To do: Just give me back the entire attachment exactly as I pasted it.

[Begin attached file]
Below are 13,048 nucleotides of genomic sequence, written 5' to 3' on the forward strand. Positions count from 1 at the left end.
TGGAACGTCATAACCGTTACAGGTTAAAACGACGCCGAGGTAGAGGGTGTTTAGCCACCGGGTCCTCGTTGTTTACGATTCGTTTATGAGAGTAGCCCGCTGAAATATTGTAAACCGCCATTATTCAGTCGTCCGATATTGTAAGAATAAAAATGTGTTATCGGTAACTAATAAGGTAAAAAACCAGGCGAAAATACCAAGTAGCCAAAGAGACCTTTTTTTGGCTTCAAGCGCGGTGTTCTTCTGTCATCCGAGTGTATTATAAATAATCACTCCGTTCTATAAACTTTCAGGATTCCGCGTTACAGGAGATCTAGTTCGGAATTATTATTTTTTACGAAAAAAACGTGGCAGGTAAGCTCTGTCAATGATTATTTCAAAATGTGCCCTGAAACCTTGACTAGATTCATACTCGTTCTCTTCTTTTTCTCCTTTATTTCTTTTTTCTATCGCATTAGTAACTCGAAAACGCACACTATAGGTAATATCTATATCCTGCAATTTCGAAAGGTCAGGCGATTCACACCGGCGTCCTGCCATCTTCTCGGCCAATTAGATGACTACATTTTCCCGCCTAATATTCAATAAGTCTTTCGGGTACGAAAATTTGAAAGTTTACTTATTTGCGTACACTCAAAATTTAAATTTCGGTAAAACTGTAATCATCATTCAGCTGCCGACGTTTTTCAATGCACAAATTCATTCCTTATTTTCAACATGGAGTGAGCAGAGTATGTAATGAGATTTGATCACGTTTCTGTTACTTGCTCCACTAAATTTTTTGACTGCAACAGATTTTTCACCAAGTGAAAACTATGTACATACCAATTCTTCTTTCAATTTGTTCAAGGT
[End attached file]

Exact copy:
Below are 13,048 nucleotides of genomic sequence, written 5' to 3' on the forward strand. Positions count from 1 at the left end.
TGGAACGTCATAACCGTTACAGGTTAAAACGACGCCGAGGTAGAGGGTGTTTAGCCACCGGGTCCTCGTTGTTTACGATTCGTTTATGAGAGTAGCCCGCTGAAATATTGTAAACCGCCATTATTCAGTCGTCCGATATTGTAAGAATAAAAATGTGTTATCGGTAACTAATAAGGTAAAAAACCAGGCGAAAATACCAAGTAGCCAAAGAGACCTTTTTTTGGCTTCAAGCGCGGTGTTCTTCTGTCATCCGAGTGTATTATAAATAATCACTCCGTTCTATAAACTTTCAGGATTCCGCGTTACAGGAGATCTAGTTCGGAATTATTATTTTTTACGAAAAAAACGTGGCAGGTAAGCTCTGTCAATGATTATTTCAAAATGTGCCCTGAAACCTTGACTAGATTCATACTCGTTCTCTTCTTTTTCTCCTTTATTTCTTTTTTCTATCGCATTAGTAACTCGAAAACGCACACTATAGGTAATATCTATATCCTGCAATTTCGAAAGGTCAGGCGATTCACACCGGCGTCCTGCCATCTTCTCGGCCAATTAGATGACTACATTTTCCCGCCTAATATTCAATAAGTCTTTCGGGTACGAAAATTTGAAAGTTTACTTATTTGCGTACACTCAAAATTTAAATTTCGGTAAAACTGTAATCATCATTCAGCTGCCGACGTTTTTCAATGCACAAATTCATTCCTTATTTTCAACATGGAGTGAGCAGAGTATGTAATGAGATTTGATCACGTTTCTGTTACTTGCTCCACTAAATTTTTTGACTGCAACAGATTTTTCACCAAGTGAAAACTATGTACATACCAATTCTTCTTTCAATTTGTTCAAGGT